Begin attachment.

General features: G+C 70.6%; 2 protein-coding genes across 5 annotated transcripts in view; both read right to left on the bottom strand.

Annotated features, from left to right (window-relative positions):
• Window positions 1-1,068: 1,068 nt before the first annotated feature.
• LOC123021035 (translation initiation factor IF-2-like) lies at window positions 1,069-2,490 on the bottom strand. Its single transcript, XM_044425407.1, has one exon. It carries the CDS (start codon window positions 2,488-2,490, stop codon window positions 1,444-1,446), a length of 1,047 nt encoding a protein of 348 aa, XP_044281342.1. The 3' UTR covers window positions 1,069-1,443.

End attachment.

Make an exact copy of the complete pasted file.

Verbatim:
General features: G+C 70.6%; 2 protein-coding genes across 5 annotated transcripts in view; both read right to left on the bottom strand.

Annotated features, from left to right (window-relative positions):
• Window positions 1-1,068: 1,068 nt before the first annotated feature.
• LOC123021035 (translation initiation factor IF-2-like) lies at window positions 1,069-2,490 on the bottom strand. Its single transcript, XM_044425407.1, has one exon. It carries the CDS (start codon window positions 2,488-2,490, stop codon window positions 1,444-1,446), a length of 1,047 nt encoding a protein of 348 aa, XP_044281342.1. The 3' UTR covers window positions 1,069-1,443.